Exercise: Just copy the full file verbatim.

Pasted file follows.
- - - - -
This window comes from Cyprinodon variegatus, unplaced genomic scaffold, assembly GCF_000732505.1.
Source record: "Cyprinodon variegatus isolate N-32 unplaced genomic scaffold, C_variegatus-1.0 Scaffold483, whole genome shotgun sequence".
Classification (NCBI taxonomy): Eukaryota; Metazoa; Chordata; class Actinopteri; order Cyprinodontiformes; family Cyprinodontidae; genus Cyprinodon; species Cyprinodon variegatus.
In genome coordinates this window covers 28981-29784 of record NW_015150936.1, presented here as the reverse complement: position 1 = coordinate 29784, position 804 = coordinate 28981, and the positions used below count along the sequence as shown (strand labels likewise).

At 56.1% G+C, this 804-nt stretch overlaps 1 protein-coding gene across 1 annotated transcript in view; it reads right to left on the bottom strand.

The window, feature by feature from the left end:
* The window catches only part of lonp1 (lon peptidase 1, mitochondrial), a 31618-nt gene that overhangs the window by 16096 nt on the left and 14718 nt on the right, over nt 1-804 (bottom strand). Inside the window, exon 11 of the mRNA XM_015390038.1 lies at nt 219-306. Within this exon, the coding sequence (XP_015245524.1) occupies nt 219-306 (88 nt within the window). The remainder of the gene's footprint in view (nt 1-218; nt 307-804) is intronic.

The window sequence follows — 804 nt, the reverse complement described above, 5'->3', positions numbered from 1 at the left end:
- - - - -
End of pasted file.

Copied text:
This window comes from Cyprinodon variegatus, unplaced genomic scaffold, assembly GCF_000732505.1.
Source record: "Cyprinodon variegatus isolate N-32 unplaced genomic scaffold, C_variegatus-1.0 Scaffold483, whole genome shotgun sequence".
Classification (NCBI taxonomy): Eukaryota; Metazoa; Chordata; class Actinopteri; order Cyprinodontiformes; family Cyprinodontidae; genus Cyprinodon; species Cyprinodon variegatus.
In genome coordinates this window covers 28981-29784 of record NW_015150936.1, presented here as the reverse complement: position 1 = coordinate 29784, position 804 = coordinate 28981, and the positions used below count along the sequence as shown (strand labels likewise).

At 56.1% G+C, this 804-nt stretch overlaps 1 protein-coding gene across 1 annotated transcript in view; it reads right to left on the bottom strand.

The window, feature by feature from the left end:
* The window catches only part of lonp1 (lon peptidase 1, mitochondrial), a 31618-nt gene that overhangs the window by 16096 nt on the left and 14718 nt on the right, over nt 1-804 (bottom strand). Inside the window, exon 11 of the mRNA XM_015390038.1 lies at nt 219-306. Within this exon, the coding sequence (XP_015245524.1) occupies nt 219-306 (88 nt within the window). The remainder of the gene's footprint in view (nt 1-218; nt 307-804) is intronic.

The window sequence follows — 804 nt, the reverse complement described above, 5'->3', positions numbered from 1 at the left end: